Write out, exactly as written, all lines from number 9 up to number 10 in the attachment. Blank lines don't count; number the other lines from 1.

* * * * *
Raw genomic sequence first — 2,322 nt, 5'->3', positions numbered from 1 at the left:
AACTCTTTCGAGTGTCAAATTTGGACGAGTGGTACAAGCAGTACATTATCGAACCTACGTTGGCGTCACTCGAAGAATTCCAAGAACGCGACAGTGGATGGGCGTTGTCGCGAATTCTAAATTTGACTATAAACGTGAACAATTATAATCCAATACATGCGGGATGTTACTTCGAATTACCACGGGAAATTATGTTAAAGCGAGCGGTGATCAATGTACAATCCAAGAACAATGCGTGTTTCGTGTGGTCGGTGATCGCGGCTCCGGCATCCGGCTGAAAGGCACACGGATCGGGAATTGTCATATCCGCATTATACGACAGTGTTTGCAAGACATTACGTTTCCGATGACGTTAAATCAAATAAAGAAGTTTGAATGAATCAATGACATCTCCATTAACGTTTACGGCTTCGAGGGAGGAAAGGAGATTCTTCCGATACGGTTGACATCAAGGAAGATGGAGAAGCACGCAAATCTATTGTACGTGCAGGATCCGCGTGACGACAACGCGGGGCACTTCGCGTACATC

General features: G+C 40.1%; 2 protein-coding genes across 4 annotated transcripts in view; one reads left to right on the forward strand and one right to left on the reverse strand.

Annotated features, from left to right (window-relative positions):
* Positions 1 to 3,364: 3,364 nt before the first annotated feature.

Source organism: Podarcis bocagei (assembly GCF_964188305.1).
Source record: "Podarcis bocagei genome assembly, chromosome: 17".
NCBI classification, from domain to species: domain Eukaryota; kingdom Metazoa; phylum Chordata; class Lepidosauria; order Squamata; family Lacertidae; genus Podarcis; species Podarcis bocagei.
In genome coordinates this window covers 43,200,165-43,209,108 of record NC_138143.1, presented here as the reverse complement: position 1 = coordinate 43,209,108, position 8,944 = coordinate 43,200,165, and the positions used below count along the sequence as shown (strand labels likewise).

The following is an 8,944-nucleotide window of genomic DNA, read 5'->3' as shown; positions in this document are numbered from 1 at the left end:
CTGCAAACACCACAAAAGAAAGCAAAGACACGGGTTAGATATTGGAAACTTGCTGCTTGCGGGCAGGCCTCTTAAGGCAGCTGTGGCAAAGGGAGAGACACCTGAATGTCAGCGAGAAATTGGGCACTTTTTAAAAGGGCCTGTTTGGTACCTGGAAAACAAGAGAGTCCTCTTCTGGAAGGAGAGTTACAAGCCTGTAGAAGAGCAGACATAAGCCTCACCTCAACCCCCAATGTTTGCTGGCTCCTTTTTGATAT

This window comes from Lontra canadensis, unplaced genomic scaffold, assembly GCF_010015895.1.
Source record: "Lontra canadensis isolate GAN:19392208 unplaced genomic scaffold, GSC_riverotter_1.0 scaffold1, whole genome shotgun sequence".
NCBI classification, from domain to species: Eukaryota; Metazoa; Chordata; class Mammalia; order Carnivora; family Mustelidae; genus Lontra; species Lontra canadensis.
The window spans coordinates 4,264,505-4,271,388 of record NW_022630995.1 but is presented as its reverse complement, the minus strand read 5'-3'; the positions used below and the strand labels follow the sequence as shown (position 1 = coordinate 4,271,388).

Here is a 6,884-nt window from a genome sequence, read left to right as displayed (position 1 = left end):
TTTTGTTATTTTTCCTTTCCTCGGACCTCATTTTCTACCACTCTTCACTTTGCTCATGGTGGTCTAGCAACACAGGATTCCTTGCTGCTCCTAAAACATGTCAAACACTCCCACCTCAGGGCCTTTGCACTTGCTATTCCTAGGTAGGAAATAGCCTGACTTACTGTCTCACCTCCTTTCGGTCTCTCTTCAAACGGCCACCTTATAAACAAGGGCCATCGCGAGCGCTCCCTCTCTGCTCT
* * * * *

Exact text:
In genome coordinates this window covers 43,200,165-43,209,108 of record NC_138143.1, presented here as the reverse complement: position 1 = coordinate 43,209,108, position 8,944 = coordinate 43,200,165, and the positions used below count along the sequence as shown (strand labels likewise).

The following is an 8,944-nucleotide window of genomic DNA, read 5'->3' as shown; positions in this document are numbered from 1 at the left end: